The United States reemerged as a space power with human spaceflight capabilities in May, when SpaceX launched a pair of NASA astronauts atop a Falcon 9 rocket aboard the Crew Dragon spacecraft on a voyage to the International Space Station. The demonstration (Demo-2) mission was completed on August 2; Dragon returned the astronauts safely from space -marking the beginning of a new era in American spaceflight. Demo-2’s success showcased Crew Dragon is an engineering marvel capable of reliably transporting humans to orbit and withstanding the high-stresses of atmospheric reentry upon return.
After the historic astronauts’ return, the President of SpaceX and Chief Operating Officer Gwynne Shotwell talked about how SpaceX’s first crewed flight paves the way for future missions to space. “This mission was incredibly smooth. Not to say that there weren’t things that we want to work on and do better next time, but the capsule worked beautifully,” she said. “We certainly feel comfortable that we’re on the right path to carry commercial passengers.”
SpaceX will not only carry astronauts to the space station, the company aims to offer space tours to private citizens aboard the Dragon spacecraft. “This is really just the beginning,” she said, “We are starting the journey of bringing people regularly to and from low-Earth orbit and on to the moon, and then ultimately on to Mars.”
“We are starting the journey of bringing people regularly to and from low-Earth orbit and on to the moon, and then ultimately on to Mars.”
Space Adventures, a space tourism agency, announced earlier this year it signed a deal with SpaceX to launch 4 private citizens to orbit aboard Crew Dragon. The mission is scheduled to take place sometime in late 2021, early 2022. “This historic mission will forge a path to making spaceflight possible for all people who dream of it, and we are pleased to work with the Space Adventures team on the mission,” Shotwell told reporters in February.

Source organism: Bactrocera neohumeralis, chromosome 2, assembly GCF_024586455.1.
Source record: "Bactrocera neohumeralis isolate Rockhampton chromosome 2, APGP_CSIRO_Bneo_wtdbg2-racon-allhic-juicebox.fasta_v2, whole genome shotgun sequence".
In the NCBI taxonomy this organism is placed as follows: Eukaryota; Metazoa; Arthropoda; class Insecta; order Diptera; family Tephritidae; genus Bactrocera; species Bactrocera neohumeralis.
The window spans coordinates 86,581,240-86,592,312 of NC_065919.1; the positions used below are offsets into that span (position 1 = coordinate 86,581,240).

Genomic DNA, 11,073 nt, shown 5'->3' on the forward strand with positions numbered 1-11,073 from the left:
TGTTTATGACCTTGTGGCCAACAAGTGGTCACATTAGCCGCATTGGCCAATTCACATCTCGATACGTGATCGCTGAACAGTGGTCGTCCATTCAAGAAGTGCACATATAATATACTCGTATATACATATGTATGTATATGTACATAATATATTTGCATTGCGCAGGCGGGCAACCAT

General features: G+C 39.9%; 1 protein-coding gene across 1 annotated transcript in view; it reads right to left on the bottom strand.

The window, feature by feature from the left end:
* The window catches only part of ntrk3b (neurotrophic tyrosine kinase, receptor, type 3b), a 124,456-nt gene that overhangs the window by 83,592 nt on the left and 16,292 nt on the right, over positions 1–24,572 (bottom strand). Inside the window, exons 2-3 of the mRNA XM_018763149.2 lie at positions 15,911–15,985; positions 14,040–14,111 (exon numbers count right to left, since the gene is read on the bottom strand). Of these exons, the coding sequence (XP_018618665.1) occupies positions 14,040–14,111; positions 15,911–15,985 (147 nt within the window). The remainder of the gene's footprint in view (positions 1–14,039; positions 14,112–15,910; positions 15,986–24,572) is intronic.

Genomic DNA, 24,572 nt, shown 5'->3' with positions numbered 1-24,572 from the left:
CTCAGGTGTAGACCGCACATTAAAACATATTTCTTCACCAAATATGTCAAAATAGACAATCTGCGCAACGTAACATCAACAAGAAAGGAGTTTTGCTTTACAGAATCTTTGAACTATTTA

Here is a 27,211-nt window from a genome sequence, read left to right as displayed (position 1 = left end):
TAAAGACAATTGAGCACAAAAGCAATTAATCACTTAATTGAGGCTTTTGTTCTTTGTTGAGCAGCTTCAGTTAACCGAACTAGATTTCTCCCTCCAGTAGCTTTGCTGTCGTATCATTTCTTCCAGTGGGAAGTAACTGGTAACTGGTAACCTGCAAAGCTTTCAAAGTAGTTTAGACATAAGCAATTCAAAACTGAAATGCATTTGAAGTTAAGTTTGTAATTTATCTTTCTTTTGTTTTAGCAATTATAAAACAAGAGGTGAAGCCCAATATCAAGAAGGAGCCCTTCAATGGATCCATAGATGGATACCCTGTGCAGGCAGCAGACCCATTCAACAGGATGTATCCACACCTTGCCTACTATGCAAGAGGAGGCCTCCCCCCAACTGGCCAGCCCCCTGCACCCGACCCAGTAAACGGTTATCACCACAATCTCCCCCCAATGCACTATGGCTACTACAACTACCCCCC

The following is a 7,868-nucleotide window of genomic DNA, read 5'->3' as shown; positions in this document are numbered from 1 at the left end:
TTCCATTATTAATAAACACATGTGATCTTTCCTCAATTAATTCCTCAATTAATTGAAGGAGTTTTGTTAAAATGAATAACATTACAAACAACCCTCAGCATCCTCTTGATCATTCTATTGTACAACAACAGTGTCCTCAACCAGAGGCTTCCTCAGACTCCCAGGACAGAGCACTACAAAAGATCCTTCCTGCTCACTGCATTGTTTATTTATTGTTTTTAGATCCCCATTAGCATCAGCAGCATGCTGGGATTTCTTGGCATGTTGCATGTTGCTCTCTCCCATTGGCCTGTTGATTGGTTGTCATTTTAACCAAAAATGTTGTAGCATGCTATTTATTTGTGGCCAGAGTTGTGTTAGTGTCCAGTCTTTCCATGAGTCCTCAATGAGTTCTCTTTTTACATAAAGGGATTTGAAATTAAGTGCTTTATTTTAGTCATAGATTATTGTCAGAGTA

During the Space Adventures mission, Dragon will not head to the orbiting laboratory; it will remain in orbit cruising around Earth for around 5 days at an altitude of about 500 miles to 850 miles above Earth, that is two to three times the 250-mile height of the space station – the highest altitude that any private citizen in history has ever been to!
“This will provide up to four individuals with the opportunity to break the world altitude record for private citizen spaceflight and see planet Earth the way no one has since the Gemini program,” Space Adventures representatives wrote in a press release. In reference to the record 850-mile-high orbit achieved by Gemini XI’s astronauts Pete Conrad and Dick Gordon in 1966. They experienced an incredible view of Earth at that altitude. The photograph below was taken aboard the Gemini XI spacecraft in September 14, 1966, it features the Western half of Australia.
“Honoring our combined histories, this Dragon mission will be a special experience and a once in a lifetime opportunity, capable of reaching twice the altitude of any prior civilian astronaut mission or space station visitor,” said Eric Anderson, Chairman of Space Adventures. The space tourism agency stated that the total price of the mission will not be disclosed. However, previous Space Adventures space tours run around $30 million per seat; the price for a space tour aboard Crew Dragon is expected to be around a similar range.